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Natural Awakenings Central New Jersey


Thoughts On Love

Jan 31, 2024 06:34PM ● By Jerome Bilaos

With the month of February and Valentine’s Day approaching, it is natural to think of love.

These days we seem to love everybody. “I love you” is a signature sign off that has become a popular norm. I think it’s a positive thing to hear “I love you” so often, especially when you add meaningful hugs in addition to fist bumps and handshakes. Yes, it’s a nice change to see love being passed around out in the open. We seem to be owning and showing our feelings on a new level. We’re learning that sharing is caring, and intimacy and vulnerability are pathways to love.

Yet, what is love? How do people love when they were never shown love? What are the challenges of trust? Can you learn to love? When I ask myself these questions, I always think of my dad. How did my father, who never had loving parents around, make me know that I was loved? He could never say “I love you” or hug you. His dedication to protection and provision coupled with putting family first was all he could do. While there wasn’t a real atmosphere of love, there certainly was an energy of love. As a child, and even as a young man, it was hard to understand. And like so much that goes into love, it has taken time and patience and understanding, and yes, experience to appreciate the gift behind the curtain.

Love can be a gentle, soft place to land. It can also be so overwhelming as to defy expression. Love shifts, adjusts and transforms within each relationship. As we mix in backgrounds, nationalities, generational norms, our ability to open up, share and grow is challenged as new forms of loving emerge. And with each new expression, the world becomes a better, more interesting place.

The journey of love is different for each of us. I do believe that we all need to love and be loved. I know I did and do. So go forth and love some more.

Spread love around,

Joe & Asta Dunne, Publishers

Tick Talk

Spring officially sprung on March 21. We have turned our clocks ahead. We are looking forward to warm winds, sunny skies and the smell of fresh cut grass. The daffodils and tulips have recently bloomed and we are just starting with the yard work that comes with the warmer weather.  Sadly, another season has started ramping up.  Tick season.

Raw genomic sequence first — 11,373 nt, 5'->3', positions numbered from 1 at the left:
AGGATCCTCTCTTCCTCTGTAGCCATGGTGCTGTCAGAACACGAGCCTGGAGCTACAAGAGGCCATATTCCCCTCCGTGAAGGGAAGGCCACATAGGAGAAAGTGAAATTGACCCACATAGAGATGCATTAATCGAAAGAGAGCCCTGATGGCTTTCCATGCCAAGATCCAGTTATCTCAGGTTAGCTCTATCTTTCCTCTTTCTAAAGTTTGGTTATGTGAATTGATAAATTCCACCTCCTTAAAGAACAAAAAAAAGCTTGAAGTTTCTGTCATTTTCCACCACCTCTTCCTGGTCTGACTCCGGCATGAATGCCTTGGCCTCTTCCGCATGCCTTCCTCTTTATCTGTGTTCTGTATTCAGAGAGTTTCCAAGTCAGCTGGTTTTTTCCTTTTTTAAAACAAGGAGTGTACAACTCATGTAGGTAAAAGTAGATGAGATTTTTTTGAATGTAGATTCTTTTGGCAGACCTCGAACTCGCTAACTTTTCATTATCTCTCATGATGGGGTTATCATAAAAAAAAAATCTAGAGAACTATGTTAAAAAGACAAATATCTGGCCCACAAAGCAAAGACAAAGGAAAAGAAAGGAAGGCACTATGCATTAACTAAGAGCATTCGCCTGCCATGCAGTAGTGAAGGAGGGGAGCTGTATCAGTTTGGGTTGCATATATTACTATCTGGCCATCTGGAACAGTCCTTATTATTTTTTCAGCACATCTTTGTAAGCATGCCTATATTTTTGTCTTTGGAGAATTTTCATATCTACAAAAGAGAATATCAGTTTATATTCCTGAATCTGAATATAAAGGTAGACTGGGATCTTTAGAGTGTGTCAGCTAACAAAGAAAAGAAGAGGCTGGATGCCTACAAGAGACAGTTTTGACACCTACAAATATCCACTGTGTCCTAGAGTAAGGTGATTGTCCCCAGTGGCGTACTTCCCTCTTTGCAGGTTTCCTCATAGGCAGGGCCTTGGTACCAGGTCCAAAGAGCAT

•             The best form of protection is prevention. Educating oneself about tick activity and how our behaviors overlap with tick habitats is the first step.

•             According to the NJ DOH, in 2022 Hunterdon County led the state with a Lyme disease incidence rate of 426 cases per 100,000 people. The fact is ticks spend approximately 90% of their lives not on a host but aggressively searching for one, molting to their next stage or over-wintering. This is why a tick remediation program should be implemented on school grounds where NJ DOH deems high risk for tick exposure and subsequent attachment to human hosts.

•             Governor Murphy has signed a bill that mandates tick education in NJ public schools. See this for the details.  Tick education must now be incorporated into K-12 school curriculum. See link:

•             May is a great month to remind the public that tick activity is in full swing. In New Jersey, there are many tickborne diseases that affect residents, including Anaplasmosis, Babesiosis, Ehrlichiosis, Lyme disease, Powassan, and Spotted Fever Group Rickettsiosis.

•             For years, the focus has mainly been about protecting ourselves from Lyme disease. But other tick-borne diseases are on the rise in Central Jersey. An increase of incidence of Babesia and Anaplasma are sidelining people too. These two pathogens are scary because they effect our blood cells. Babesia affects the red blood cells and Anaplasma effects the white blood cells.

•             Ticks can be infected with more than one pathogen. When you contract Lyme it is possible to contract more than just that one disease. This is called a co-infection. It is super important to pay attention to your symptoms. See link.

A good resource from the State:


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